The California recall is finally upon us. What began as a wish several years ago in the minds of organizers has resulted in the state’s largest grassroots campaign working to unseat the most controversial governor in recent memory.
Gov. Gavin Newsom’s political life hinges on his handling of the pandemic, economy, homelessness, and crime, four issues in which the Golden State has lingered near dead last.
“The best description of California is some Third World country after decades of civil war,” said Carl DeMaio, one of the recall organizers and founder of the PAC Reform California. “Power is out, we don’t have water, fires are raging everywhere, people are living in the streets, and criminal warlords run the show. We have the highest taxes. By every measure, it is the worst state to live in.”
Newsom’s campaign did not respond to a request for comment.
Here are answers to eight pressing questions about the recall:
1. Who is behind the recall?
Republicans began efforts to recall Newsom after his election in 2018. However, this failed to gather steam until the pandemic hit. At that point, several grassroots groups banded together to collect signatures to qualify the recall for the ballot. Several high-profile Democrats have joined the effort, such as Los Angeles County Sheriff Alex Villanueva and former Senate leader Gloria Romero.
2. How does the recall work?
State law allows for a recall election if 12% of valid registered voters from the last governor’s election have signed a petition. In this case, 1,495,709 were needed. The Legislature sets the date, and ballots are mailed to all registered voters, or they can cast ballots in person. Voters are asked, “Shall Gavin Newsom be recalled?” If the answer is yes, voters are asked to choose a candidate listed below. Whoever has the most votes is the winner.
3. Is anyone interesting on the ballot?
The front-runners among the candidates are all Republicans: syndicated radio host Larry Elder, Olympic champion-turned-reality television star Caitlyn Jenner, California Assemblyman Kevin Kiley, businessman John Cox, and former San Diego Mayor Kevin Faulconer. Elder has a sizable lead over the slate of 46 candidates.
4. Has a recall ever succeeded?
Yes. Despite 55 attempts, only Hollywood action hero and centrist Republican Arnold Schwarzenegger was successful. He was elected in 2003 to unseat Democrat Gray Davis. Voters were angered over an additional tax placed on gasoline.
5. What are the biggest reasons for the recall?
After the pandemic hit, Newsom shut the state down, targeting businesses, schools, and beaches in one of the most draconian lockdowns in the country. Reopenings hinged on meeting infection levels and hospital occupancy rates on a slow-moving color-coded tier system. The shutdown lasted a year, causing an exodus to other states by businesses and residents, many of whom said they moved because their children were missing too much school. In addition, Califonia was among the slowest states to have a vaccine rollout for the general public, and when the state slid back into a level of lockdown again earlier this year, voters had enough.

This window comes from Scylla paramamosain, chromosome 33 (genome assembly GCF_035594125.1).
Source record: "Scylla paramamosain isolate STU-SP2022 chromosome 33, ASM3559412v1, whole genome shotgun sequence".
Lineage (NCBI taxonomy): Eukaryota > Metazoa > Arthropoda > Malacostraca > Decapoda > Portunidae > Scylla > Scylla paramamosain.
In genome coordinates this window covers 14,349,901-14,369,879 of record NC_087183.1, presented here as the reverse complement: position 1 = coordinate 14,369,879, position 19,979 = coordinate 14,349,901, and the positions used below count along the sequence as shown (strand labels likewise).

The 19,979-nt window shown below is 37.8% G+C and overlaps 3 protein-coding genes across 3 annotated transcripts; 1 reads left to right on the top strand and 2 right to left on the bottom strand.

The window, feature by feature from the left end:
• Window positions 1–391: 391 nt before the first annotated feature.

During the shutdown, news reports showed that Newsom and his wife dined with lobbyists at a tony Napa Valley restaurant, French Laundry. The diners were not social distancing or wearing masks — two directives from the Newsom administration.
In addition, his four children attended in-person private schools while beleaguered parents battled school boards and teacher unions over an indefinite public education hiatus.
6. Will this really work? What do the polls say?
Organizers are cautiously optimistic, saying this is a multiparty effort with supporters and volunteers from all ethnicities and occupations. Newsom’s popularity was tanking earlier in the year. Then, polls through the summer that asked whether people supported the recall hovered around 50%. In recent weeks, Newsom has surged ahead to a 16-point lead at 58%.
DeMaio pointed to the erroneous polls when President Donald Trump was elected, saying he thinks the “polls are wildly off.”
7. How can I find out online who won?
Polls close at 8 p.m. PDT. Approximately 30 minutes later, the state secretary of state should have preliminary results posted online here. Counting will continue throughout the night and the following day by each county, which submits the results to the state and also posts them locally. Winners are not usually announced the same night.
8. If Newsom is recalled, when does the new governor take office?
The Secretary of State's Office said it has 38 days to certify the election and on that day will give an oath of office. The winner will serve the remainder of Newsom’s term.
9. Is voter fraud a concern?
Recall organizer Orrin Heatlie is monitoring all aspects of the election and said he is prepared to file lawsuits if his team finds fraud. Of particular concern is a new online ballot-printing option.
Judicial Watch attempted to combat fraud by suing the state and Los Angeles County over 1.5 million people who were still on the rolls even though they had died, moved, or were ineligible to vote. The defendants settled the case last year but have yet to clean up the voter rolls.
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